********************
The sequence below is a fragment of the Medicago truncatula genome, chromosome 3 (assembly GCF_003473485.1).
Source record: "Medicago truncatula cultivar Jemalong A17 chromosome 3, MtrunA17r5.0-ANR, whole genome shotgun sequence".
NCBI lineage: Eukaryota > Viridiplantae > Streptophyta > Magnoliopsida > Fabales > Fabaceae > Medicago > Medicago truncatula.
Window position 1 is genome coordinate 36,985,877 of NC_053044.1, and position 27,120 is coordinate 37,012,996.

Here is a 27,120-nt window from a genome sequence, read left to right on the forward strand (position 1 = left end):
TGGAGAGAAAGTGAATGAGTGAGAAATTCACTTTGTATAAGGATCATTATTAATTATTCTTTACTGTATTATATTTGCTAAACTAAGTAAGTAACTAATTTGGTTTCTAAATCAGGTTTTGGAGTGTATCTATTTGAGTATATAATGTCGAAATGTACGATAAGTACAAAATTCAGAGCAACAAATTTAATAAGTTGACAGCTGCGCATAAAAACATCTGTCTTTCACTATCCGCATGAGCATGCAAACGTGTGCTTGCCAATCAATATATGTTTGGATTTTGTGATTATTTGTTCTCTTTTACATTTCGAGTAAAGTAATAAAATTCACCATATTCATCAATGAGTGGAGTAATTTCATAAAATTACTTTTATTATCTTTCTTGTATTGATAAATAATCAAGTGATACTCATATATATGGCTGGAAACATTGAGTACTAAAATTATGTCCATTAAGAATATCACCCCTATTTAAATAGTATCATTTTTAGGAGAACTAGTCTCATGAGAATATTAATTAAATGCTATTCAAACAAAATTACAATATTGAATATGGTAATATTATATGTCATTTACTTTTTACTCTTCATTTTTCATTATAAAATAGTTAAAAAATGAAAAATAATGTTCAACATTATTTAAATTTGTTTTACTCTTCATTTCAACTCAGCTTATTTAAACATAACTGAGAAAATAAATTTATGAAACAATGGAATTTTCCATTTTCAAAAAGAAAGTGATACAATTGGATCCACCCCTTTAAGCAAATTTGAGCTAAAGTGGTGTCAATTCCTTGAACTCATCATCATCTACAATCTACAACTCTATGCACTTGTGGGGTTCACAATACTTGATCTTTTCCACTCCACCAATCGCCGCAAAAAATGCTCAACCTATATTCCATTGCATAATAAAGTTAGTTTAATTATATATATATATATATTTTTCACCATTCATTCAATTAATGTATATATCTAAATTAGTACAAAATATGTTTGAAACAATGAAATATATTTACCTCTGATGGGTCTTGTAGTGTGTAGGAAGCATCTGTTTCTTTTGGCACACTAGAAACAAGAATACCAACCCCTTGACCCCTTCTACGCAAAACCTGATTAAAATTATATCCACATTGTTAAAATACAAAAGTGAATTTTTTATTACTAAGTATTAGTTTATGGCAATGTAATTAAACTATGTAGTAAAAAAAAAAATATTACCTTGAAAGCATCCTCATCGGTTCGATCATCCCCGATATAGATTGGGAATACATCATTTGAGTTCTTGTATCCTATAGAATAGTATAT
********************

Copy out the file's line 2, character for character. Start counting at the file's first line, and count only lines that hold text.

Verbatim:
Source record: "Medicago truncatula cultivar Jemalong A17 chromosome 3, MtrunA17r5.0-ANR, whole genome shotgun sequence".